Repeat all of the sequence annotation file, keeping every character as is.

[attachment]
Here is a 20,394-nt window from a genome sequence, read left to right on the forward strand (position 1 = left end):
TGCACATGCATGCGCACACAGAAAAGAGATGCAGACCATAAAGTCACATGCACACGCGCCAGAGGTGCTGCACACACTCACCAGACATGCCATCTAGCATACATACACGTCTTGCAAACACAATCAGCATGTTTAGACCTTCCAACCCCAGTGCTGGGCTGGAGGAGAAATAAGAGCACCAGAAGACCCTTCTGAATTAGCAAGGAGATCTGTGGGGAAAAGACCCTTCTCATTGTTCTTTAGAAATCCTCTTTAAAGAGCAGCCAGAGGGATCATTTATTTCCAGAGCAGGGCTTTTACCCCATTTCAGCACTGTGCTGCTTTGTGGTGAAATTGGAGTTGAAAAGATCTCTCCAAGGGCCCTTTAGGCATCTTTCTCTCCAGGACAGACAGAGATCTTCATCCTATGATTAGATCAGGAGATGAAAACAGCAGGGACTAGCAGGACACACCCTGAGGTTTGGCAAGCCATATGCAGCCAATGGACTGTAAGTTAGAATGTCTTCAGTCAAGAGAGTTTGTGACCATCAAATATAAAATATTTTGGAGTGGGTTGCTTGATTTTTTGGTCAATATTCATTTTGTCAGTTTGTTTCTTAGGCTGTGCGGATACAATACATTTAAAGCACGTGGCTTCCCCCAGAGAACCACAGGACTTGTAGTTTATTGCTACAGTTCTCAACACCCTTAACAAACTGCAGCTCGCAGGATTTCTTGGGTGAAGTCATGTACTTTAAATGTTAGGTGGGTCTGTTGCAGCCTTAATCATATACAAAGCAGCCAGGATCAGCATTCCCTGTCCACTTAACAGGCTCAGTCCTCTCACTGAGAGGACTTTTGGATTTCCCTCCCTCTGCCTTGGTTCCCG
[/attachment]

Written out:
Here is a 20,394-nt window from a genome sequence, read left to right on the forward strand (position 1 = left end):
TGCACATGCATGCGCACACAGAAAAGAGATGCAGACCATAAAGTCACATGCACACGCGCCAGAGGTGCTGCACACACTCACCAGACATGCCATCTAGCATACATACACGTCTTGCAAACACAATCAGCATGTTTAGACCTTCCAACCCCAGTGCTGGGCTGGAGGAGAAATAAGAGCACCAGAAGACCCTTCTGAATTAGCAAGGAGATCTGTGGGGAAAAGACCCTTCTCATTGTTCTTTAGAAATCCTCTTTAAAGAGCAGCCAGAGGGATCATTTATTTCCAGAGCAGGGCTTTTACCCCATTTCAGCACTGTGCTGCTTTGTGGTGAAATTGGAGTTGAAAAGATCTCTCCAAGGGCCCTTTAGGCATCTTTCTCTCCAGGACAGACAGAGATCTTCATCCTATGATTAGATCAGGAGATGAAAACAGCAGGGACTAGCAGGACACACCCTGAGGTTTGGCAAGCCATATGCAGCCAATGGACTGTAAGTTAGAATGTCTTCAGTCAAGAGAGTTTGTGACCATCAAATATAAAATATTTTGGAGTGGGTTGCTTGATTTTTTGGTCAATATTCATTTTGTCAGTTTGTTTCTTAGGCTGTGCGGATACAATACATTTAAAGCACGTGGCTTCCCCCAGAGAACCACAGGACTTGTAGTTTATTGCTACAGTTCTCAACACCCTTAACAAACTGCAGCTCGCAGGATTTCTTGGGTGAAGTCATGTACTTTAAATGTTAGGTGGGTCTGTTGCAGCCTTAATCATATACAAAGCAGCCAGGATCAGCATTCCCTGTCCACTTAACAGGCTCAGTCCTCTCACTGAGAGGACTTTTGGATTTCCCTCCCTCTGCCTTGGTTCCCG